Top 10 White Collar Crime Articles

Authored by , LegalMatch Legal Writer

Top 10 White Collar Crime Articles

You may have heard about the scandals of Enron, Madoff, and WorldCom. Although some people like to argue that white collar crime is a crime without a victim, it can have far-reaching effects. Activities like price-setting or welfare fraud affect lots of people and the overall marketplace for goods and services.

Here are 10 articles from the LegalMatch Library that will help you understand white collar crime.

1. What Are White Collar Crimes?

White collar crime refers to non-violent crimes for financial gain, usually performed by professionals in business and government. Types of white collar crime include fraud, embezzlement, racketeering, and tax evasion.

2. Felony Embezzlement

Embezzlement is generally a misdemeanor, but becomes a felony when the amount of money or property is over a specified amount. It depends on state law, but could be anywhere from $500 to a couple thousand dollars.

3. Falsifying Documents

Falsifying documents occurs when someone lies or omits important information on official forms or documents in order to receive some sort of gain. This can include lying on various forms including police reports, passport applications, and tax forms, as well as forging a signature.

4. Insider Trading

One of the quintessential white collar crimes is insider trading. It is when a corporate insider, such as an officer or board member, uses nonpublic knowledge to buy or sell securities in order to make money or avoid losses. People who are not insiders may also be liable when they receive tips from insiders if they know that it is nonpublic information and would affect the price(s) of the securities.

5. Tax Evasion

If you lie or omit information on your tax documents, you may not only be liable for tax fraud and falsifying documents, but tax evasion. Individuals as well as businesses may be liable for tax evasion, which could lead to fines, penalties, and prison sentences. While tax evasion and tax avoidance both refer to not paying the proper taxes, a person who never intends to pay the missing amount may be liable for tax evasion, but a person who moves money to pay taxes later may be liable for tax avoidance.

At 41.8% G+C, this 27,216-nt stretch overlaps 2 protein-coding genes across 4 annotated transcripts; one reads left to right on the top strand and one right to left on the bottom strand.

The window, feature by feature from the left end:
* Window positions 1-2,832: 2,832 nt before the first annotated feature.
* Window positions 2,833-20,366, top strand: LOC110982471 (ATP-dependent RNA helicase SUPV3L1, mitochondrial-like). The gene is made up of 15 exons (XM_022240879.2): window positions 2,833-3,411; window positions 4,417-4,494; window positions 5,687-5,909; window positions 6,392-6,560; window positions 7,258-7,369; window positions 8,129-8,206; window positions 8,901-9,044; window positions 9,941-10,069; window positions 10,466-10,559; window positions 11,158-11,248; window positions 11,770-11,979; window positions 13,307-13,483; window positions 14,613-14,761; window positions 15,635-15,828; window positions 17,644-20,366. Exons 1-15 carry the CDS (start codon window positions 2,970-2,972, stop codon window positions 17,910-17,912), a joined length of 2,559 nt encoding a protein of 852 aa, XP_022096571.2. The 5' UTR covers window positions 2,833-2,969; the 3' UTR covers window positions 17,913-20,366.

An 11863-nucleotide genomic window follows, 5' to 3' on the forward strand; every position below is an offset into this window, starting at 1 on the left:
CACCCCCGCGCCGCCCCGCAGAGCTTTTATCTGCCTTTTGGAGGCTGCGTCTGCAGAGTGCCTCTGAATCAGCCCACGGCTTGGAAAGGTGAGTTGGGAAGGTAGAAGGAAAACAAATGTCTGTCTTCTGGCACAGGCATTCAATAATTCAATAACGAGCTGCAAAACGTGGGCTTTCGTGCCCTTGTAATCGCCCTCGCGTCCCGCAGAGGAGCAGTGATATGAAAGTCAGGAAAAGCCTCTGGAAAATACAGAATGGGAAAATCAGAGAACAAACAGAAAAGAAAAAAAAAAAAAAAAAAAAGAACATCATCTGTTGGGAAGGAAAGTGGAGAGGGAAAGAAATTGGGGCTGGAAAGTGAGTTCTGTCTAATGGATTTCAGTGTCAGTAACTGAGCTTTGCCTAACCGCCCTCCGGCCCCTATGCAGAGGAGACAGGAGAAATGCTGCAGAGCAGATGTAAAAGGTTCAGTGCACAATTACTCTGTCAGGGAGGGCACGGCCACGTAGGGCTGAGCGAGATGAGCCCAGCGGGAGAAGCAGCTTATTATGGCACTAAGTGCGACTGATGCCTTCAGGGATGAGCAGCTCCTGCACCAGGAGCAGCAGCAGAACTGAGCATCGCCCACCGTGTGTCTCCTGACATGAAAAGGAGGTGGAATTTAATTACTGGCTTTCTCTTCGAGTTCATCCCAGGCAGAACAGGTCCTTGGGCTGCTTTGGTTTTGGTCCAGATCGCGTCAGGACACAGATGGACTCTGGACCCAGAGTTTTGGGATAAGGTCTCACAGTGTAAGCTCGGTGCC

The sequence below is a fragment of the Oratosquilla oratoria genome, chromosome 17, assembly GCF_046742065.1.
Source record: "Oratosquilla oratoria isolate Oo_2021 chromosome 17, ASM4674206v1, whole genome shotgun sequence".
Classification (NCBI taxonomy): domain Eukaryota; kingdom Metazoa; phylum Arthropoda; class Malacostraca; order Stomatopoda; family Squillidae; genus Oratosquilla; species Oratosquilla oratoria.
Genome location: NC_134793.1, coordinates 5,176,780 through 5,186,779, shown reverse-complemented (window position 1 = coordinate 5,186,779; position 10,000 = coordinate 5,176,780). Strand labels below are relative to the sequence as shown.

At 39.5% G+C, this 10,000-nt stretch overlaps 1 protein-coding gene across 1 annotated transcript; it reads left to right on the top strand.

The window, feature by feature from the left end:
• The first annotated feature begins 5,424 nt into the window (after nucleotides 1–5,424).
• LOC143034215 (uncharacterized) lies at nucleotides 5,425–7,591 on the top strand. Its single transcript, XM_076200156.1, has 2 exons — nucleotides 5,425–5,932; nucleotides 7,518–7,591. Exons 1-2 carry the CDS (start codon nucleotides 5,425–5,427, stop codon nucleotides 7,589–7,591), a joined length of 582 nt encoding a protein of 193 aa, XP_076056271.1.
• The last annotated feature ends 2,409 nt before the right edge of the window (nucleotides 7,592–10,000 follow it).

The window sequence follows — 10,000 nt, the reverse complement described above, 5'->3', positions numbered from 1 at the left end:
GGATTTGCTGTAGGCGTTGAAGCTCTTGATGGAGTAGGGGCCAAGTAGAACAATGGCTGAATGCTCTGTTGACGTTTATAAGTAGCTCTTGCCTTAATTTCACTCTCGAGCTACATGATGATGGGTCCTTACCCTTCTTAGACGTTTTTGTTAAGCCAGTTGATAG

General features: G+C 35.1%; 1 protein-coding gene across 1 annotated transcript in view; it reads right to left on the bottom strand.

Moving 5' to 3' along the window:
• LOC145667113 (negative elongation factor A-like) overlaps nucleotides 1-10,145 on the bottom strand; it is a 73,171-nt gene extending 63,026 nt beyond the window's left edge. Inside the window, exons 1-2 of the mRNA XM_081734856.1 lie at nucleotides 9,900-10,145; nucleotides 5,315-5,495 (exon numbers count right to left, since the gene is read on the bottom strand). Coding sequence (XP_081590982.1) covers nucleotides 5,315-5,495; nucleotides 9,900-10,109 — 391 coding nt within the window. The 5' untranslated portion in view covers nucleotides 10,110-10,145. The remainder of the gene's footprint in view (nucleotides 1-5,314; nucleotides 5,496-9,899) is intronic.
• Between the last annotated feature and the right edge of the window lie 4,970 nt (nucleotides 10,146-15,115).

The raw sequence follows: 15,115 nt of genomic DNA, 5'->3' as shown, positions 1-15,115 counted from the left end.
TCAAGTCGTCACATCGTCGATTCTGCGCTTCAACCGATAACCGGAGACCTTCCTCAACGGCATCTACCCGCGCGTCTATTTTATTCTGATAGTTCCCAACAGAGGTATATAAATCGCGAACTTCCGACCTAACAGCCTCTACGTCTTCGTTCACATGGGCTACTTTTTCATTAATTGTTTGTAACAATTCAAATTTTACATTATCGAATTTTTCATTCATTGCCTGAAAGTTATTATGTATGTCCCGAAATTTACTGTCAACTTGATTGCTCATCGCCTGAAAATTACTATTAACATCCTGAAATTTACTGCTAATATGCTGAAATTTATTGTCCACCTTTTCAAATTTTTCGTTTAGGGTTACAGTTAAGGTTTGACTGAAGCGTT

6. Health Care Fraud

Health care fraud occurs when someone submits false information in order to gain benefits from a health insurance provider. While this falls within general fraud and falsifying claims, it is unique because a patient or healthcare professional may be liable. For example, if a doctor gives a false diagnosis or waives a co-pay so that the insurance company covers more than it normally would, then the health care professional may be liable for fraud as well as the patient.

7. Racketeering and RICO

Racketeering is often broadly defined as running an illegal business (racket) such as a drug trade, prostitution ring, or illegal gambling activity. RICO stands for the Federal Racketeer Influenced and Corrupt Organizations Act, which is a confusing law that allows the government to go after large mafia-style crime organizations.

8. Check Kiting

Check kiting is when someone writes a check for more than the funds available in his or her account and cashes it or places it in a new account. He or she fills the old fund with the money before the check clears in order to get an interest-free loan during the time before the check clears.

9. Money Laundering

Money laundering is when someone cycles illegally obtained money through some sort of legal enterprise in order to make it look like it was legally obtained. It is believed to be a way that a criminal will avoid looking suspicious to the IRS. Individuals that participate in money laundering on their own, or as part of a business, may face prison time, fines, and other monetary penalties.

10. Computer Fraud

Ever received an email from an African prince? It was probably computer fraud. A new form of white collar crime, computer fraud includes hacking, piracy, phishing and spamming schemes, and illegal removal or tampering with data.

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Last Modified: 10-29-2013 04:32 PM PDT

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